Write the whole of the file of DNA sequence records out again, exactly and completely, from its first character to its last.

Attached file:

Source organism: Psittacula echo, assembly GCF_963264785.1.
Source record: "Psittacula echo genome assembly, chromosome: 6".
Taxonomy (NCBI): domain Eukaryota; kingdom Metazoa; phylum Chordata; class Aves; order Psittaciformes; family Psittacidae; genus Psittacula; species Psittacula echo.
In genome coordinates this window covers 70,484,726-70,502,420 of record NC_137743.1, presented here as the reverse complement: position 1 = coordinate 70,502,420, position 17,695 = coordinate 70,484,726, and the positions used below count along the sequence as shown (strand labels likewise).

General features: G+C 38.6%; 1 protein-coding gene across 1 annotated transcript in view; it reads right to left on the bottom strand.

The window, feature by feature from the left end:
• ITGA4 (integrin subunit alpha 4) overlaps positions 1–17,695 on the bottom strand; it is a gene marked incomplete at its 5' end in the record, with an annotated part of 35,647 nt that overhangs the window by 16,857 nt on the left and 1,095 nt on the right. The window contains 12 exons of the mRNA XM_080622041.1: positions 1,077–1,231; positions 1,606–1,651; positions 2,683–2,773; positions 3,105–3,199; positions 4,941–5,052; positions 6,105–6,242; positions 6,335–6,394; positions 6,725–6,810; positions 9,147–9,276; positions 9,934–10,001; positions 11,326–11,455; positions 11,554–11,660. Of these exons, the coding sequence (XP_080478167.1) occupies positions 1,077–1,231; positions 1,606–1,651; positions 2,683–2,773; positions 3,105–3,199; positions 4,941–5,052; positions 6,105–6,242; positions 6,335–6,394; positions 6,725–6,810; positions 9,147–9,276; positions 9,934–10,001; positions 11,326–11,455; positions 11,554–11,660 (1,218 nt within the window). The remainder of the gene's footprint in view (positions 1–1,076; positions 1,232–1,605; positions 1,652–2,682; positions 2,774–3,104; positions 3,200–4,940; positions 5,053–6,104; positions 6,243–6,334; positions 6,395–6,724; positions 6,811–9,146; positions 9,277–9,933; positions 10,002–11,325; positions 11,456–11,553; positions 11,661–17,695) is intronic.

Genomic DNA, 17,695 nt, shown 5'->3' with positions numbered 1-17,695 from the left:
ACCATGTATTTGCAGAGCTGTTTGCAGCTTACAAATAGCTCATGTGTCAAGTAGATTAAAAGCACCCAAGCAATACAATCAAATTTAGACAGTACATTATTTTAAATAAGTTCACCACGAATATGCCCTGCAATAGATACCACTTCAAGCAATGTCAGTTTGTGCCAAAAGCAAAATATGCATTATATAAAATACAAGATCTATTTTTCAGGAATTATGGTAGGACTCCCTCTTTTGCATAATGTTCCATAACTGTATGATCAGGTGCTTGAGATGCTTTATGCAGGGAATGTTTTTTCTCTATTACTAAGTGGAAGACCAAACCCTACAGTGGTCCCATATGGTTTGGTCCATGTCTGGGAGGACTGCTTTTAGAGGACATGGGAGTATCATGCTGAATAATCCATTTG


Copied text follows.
Source organism: Psittacula echo, assembly GCF_963264785.1.
Source record: "Psittacula echo genome assembly, chromosome: 6".
Taxonomy (NCBI): domain Eukaryota; kingdom Metazoa; phylum Chordata; class Aves; order Psittaciformes; family Psittacidae; genus Psittacula; species Psittacula echo.
In genome coordinates this window covers 70,484,726-70,502,420 of record NC_137743.1, presented here as the reverse complement: position 1 = coordinate 70,502,420, position 17,695 = coordinate 70,484,726, and the positions used below count along the sequence as shown (strand labels likewise).

General features: G+C 38.6%; 1 protein-coding gene across 1 annotated transcript in view; it reads right to left on the bottom strand.

The window, feature by feature from the left end:
• ITGA4 (integrin subunit alpha 4) overlaps positions 1–17,695 on the bottom strand; it is a gene marked incomplete at its 5' end in the record, with an annotated part of 35,647 nt that overhangs the window by 16,857 nt on the left and 1,095 nt on the right. The window contains 12 exons of the mRNA XM_080622041.1: positions 1,077–1,231; positions 1,606–1,651; positions 2,683–2,773; positions 3,105–3,199; positions 4,941–5,052; positions 6,105–6,242; positions 6,335–6,394; positions 6,725–6,810; positions 9,147–9,276; positions 9,934–10,001; positions 11,326–11,455; positions 11,554–11,660. Of these exons, the coding sequence (XP_080478167.1) occupies positions 1,077–1,231; positions 1,606–1,651; positions 2,683–2,773; positions 3,105–3,199; positions 4,941–5,052; positions 6,105–6,242; positions 6,335–6,394; positions 6,725–6,810; positions 9,147–9,276; positions 9,934–10,001; positions 11,326–11,455; positions 11,554–11,660 (1,218 nt within the window). The remainder of the gene's footprint in view (positions 1–1,076; positions 1,232–1,605; positions 1,652–2,682; positions 2,774–3,104; positions 3,200–4,940; positions 5,053–6,104; positions 6,243–6,334; positions 6,395–6,724; positions 6,811–9,146; positions 9,277–9,933; positions 10,002–11,325; positions 11,456–11,553; positions 11,661–17,695) is intronic.

Genomic DNA, 17,695 nt, shown 5'->3' with positions numbered 1-17,695 from the left:
ACCATGTATTTGCAGAGCTGTTTGCAGCTTACAAATAGCTCATGTGTCAAGTAGATTAAAAGCACCCAAGCAATACAATCAAATTTAGACAGTACATTATTTTAAATAAGTTCACCACGAATATGCCCTGCAATAGATACCACTTCAAGCAATGTCAGTTTGTGCCAAAAGCAAAATATGCATTATATAAAATACAAGATCTATTTTTCAGGAATTATGGTAGGACTCCCTCTTTTGCATAATGTTCCATAACTGTATGATCAGGTGCTTGAGATGCTTTATGCAGGGAATGTTTTTTCTCTATTACTAAGTGGAAGACCAAACCCTACAGTGGTCCCATATGGTTTGGTCCATGTCTGGGAGGACTGCTTTTAGAGGACATGGGAGTATCATGCTGAATAATCCATTTG